7. RSVP instructions.

How and by when? Bear in mind most people planning a wedding have trouble getting all the RSVPs back, which is why we wrote this sneaky little post. Make sure you include a return address / email address for RSVPs.

8. Dress code.

As long as it's not demandingly specific, you won’t sound bossy, you’ll sound helpful.

Then there's the host question.

Okay, so checklist done. Now, how about one of the most divisive aspects of the modern wedding invite – the inclusion (or not!) of parents or anyone who is helping to pay for the day.

Traditionally, the invite was worded and sent from the bride’s parents, who would have single-handedly coughed up the whole wedding bill, making them the hosts.

This scenario rarely happens at most weddings these days, but parents may still get a mention on your wedding stationery. You might have seen something like: ‘With their parents, Maude and Eleanor would like to invite you…’, which gives a nod to parental support without taking the ownership away from the couple.

The role of parents as the hosts of a wedding is now a little outdated, though, and it’s reasonable to view such contributions as a gift to you, for you to spend and plan to match your needs and priorities. So if you just want you and your beau’s names on the invite, I think it’s totally reasonable to do so.

...And the gift registry dilemma...

Another issue is the gift registry. Do you include it on your invite or not? I’ve seen plenty of both, but etiquette dictates you omit it and let the details get around by word of mouth. Why? Well, it’s considered impolite in traditional circles, although I'm not so sure it matters, although perhaps I'm almost too practical.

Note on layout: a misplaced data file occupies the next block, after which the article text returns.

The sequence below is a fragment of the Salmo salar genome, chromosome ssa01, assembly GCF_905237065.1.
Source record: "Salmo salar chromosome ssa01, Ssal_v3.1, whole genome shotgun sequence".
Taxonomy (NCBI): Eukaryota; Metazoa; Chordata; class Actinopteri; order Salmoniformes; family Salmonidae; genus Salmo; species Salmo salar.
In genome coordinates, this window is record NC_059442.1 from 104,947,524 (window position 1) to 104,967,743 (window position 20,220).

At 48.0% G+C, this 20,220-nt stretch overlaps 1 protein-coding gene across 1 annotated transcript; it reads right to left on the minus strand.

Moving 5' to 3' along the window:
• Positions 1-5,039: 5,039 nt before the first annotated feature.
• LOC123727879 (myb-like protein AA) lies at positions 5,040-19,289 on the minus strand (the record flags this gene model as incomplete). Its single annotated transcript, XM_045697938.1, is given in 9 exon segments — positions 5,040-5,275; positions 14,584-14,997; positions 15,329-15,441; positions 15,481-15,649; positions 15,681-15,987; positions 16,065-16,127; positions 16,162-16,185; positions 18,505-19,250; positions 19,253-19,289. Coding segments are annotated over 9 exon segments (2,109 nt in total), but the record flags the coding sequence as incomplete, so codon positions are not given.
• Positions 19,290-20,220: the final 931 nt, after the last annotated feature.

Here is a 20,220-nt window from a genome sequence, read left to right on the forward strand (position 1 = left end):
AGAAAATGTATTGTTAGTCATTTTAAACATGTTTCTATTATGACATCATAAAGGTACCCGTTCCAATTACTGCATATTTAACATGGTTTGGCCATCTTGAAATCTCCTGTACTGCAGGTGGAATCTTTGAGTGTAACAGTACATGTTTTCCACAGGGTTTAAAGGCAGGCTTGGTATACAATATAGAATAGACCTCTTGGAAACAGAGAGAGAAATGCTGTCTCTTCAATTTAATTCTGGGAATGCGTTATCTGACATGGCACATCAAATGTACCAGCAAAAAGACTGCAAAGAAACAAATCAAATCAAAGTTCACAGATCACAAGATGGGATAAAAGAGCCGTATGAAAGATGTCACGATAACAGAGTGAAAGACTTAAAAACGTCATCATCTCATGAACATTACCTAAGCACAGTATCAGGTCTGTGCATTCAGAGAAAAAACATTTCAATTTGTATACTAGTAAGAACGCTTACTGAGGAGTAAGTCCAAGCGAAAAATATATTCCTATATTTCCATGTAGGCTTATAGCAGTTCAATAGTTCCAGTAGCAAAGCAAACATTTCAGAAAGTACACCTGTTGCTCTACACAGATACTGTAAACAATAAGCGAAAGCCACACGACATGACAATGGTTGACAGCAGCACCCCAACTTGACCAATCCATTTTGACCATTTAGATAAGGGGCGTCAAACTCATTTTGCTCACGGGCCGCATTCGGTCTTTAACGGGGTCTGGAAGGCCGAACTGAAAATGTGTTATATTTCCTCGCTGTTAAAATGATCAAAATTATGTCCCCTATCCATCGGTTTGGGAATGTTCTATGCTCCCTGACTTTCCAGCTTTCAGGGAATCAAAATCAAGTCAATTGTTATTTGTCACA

Your decision on gift registry mentions all comes down to how much you care if you offend any particularly traditional guests – along with how much faith you have in your guests to find out the information via word of mouth or via your wedsite – and, of course, what makes you the most comfortable.

There are so many online examples of wording, but don’t just copy and paste the first one you come across – save, pin or print your favourites, and let the ideas percolate for a few weeks.

Optional extras.

You may also want to include:

• A map and directions

• Food choices and return instructions, if needed

• A menu, if food choices not needed

• A rough schedule of the day (don’t get too specific because with months to go, things may shift slightly)

• Details of local hotels for those who are travelling/wish to stay

• Details of any local public transport, or of any transport you’re providing for guests

• Song request slip and return instructions (to pass on to the DJ)

• An elaboration on your child policy. This can help prevent parents taking offence, although really most will understand. Again, plenty of wording inspiration online. Be sensitive and express ‘regret’ but don’t feel you have to apologise.

What have I missed? Share below what else your kick-ass wedding invitations include, and any other issues you and your partner are doing battle with in the arena of invites.

Tags: invitations, planning, same-sex, family, etiquette, ideas, guests